The potential for electric cars to reduce pollution and save drivers some gas money has spurred a market for the vehicles (not to mention government investment).
But there’s always been a lingering concern about the vehicles, especially in Texas where we often hear about the fragility of our electric grid. The worry goes something like this: “If everyone started driving an electric car, could the grid be strained to the point of collapse?”
Probably not, says Trip Doggett.
Doggett is CEO of the Electric Reliability Council of Texas – which oversees the state’s electric grid. On Tuesday he told lawmakers on the Senate Natural Resources Committee that he doesn’t believe even widespread adoption of electric vehicles would have any negative effect on the transmission system.
Doggett offered it was possible that there could be some localized disruption to electric distribution if electric cars become widely adopted in some electricity markets.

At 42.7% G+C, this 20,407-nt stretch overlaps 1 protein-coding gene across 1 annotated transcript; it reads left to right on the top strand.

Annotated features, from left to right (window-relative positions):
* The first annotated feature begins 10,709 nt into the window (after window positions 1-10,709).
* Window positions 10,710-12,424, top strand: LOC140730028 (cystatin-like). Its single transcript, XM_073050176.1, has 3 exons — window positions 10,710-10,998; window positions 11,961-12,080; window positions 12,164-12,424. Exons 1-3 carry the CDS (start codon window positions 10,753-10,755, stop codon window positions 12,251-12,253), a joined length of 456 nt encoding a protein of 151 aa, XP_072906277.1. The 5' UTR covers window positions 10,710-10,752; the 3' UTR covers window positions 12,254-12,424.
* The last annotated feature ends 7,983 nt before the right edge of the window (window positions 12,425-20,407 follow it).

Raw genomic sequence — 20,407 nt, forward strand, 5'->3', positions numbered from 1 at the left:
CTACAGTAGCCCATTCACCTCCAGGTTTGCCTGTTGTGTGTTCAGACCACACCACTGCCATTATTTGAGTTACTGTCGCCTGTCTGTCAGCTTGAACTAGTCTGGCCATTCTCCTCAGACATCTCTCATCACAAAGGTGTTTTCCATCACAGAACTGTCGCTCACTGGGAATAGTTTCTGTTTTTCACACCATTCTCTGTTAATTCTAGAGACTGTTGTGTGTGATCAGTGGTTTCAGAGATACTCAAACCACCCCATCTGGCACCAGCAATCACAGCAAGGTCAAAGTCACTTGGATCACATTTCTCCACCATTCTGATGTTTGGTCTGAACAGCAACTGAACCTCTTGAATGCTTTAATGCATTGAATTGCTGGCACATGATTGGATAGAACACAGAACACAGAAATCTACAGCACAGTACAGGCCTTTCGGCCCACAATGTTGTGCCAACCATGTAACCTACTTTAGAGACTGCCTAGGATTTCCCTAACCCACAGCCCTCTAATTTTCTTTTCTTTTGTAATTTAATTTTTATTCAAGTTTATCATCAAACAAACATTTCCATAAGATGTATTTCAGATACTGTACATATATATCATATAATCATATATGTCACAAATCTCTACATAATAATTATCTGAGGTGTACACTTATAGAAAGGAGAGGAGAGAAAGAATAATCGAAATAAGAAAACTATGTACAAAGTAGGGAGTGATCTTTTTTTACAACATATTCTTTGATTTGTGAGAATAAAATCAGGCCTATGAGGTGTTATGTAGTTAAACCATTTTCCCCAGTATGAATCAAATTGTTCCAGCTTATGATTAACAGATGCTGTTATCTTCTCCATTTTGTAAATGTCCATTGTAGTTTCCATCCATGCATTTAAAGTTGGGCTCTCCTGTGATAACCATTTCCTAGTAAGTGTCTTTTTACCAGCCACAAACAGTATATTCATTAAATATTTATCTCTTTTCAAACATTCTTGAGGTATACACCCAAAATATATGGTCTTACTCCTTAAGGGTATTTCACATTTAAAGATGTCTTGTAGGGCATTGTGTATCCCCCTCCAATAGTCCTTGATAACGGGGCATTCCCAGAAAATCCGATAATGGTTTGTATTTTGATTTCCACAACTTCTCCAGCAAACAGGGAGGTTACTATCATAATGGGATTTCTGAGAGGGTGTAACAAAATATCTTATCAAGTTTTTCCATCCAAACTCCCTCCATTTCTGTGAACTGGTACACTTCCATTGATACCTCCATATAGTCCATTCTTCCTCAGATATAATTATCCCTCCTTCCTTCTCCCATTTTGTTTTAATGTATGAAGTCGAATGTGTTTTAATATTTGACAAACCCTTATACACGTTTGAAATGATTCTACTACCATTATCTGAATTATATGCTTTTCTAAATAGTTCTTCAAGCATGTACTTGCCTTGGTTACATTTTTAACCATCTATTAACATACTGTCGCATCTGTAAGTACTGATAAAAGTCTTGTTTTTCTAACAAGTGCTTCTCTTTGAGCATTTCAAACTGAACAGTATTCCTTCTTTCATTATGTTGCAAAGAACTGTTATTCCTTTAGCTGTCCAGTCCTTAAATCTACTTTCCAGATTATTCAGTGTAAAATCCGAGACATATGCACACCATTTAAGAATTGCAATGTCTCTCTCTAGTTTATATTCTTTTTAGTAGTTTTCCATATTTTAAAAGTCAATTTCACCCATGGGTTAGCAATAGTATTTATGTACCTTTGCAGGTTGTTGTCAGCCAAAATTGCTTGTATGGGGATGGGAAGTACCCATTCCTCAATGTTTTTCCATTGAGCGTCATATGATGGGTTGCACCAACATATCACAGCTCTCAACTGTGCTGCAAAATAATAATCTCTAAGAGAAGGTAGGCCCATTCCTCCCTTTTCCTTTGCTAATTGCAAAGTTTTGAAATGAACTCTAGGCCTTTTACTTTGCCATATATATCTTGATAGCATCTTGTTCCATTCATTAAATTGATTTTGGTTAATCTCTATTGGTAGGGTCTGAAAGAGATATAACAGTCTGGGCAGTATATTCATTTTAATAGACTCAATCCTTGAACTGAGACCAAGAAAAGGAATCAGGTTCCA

“The localized distribution companies may have some localized challenges as electric vehicles are located within neighborhoods,” Doggett said. “In the long term there could be some impact to our resource adequacy challenge, but my belief is that’s not a significant issue in the near term.”
There is research under way on the effects of electric car use on local grids, some of it right here in Texas.
If the electric vehicle population continues to grow Doggett says there is one challenge ahead: making sure owners don’t get into the habit of charging their cars during peak electric use hours – like on a hot summer afternoon.